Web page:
Wednesday, January 26, 2011

Nepal's Rhino Population Increases 20% in Two Years

Photo courtesy: Steve Hicks/Creative Commons via TreeHugger

There are still a small number of rhinos in Nepal; but, there's some good news: A new census of the Greater One-Horned Rhinoceros (Rhinoceros unicornus) shows the population there now stands at 534, an increase of 99 individuals since the last time the census was conducted, in 2008. Another way of looking at it is that the Indian Rhino population has increased 20% in the last two years. What a magnificent improvement. In a fight to prevent this species from becoming extinct, where every single life is precious, an increase of 99 individuals is definitely worth reporting.

As WWF (World Wildlife Federation) reports, 503 of Nepal's rhinos are found in Chitwan National Park, 24 in Bardia National Park, and 7 in Shuklaphanta Wildlife Reserve. The 7 found in Shuklaphanta Wildlife Reserve may seem low until you realize that in 2008 there were just 2 there.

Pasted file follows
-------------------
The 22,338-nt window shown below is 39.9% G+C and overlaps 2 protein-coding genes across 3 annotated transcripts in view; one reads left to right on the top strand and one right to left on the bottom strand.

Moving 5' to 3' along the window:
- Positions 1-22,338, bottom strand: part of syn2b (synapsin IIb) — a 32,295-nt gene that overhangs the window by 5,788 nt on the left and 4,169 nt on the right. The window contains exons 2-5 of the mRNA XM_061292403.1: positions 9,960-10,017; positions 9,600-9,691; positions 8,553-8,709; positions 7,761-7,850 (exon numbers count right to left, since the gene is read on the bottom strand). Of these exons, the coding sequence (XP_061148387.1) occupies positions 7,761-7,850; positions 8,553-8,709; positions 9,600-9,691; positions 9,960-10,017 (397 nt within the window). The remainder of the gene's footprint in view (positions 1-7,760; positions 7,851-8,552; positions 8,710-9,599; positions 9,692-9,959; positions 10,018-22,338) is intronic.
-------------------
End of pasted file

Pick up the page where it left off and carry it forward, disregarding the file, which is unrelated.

This latest rhino census was conducted by Nepal's Department of National Parks and Wildlife Conservation, WWF Nepal, and the National Trust for Nature Conservation.

The pink area is the historical range of Rhinoceros unicornus; the small red dots are where Indian rhinos currently live. Photo courtesy: Wikipedia via TreeHugger

As is the case with rhino populations across the border in India, as well as across Africa and Southeast Asia, the main threats to rhinos come from poaching for use in Traditional Chinese Medicine. Even though rhino horn has been removed from the official TCM (traditional chinese medicine) pharmacopeia with alternatives encouraged; and, trade in rhino horn banned under international law, demand for rhino horn remains high. Habitat loss due to expansion of areas under human settlement is also a concern, especially in South and Southeast Asia. Very few rhinos survive outside reserves and national parks.

Via TreeHugger

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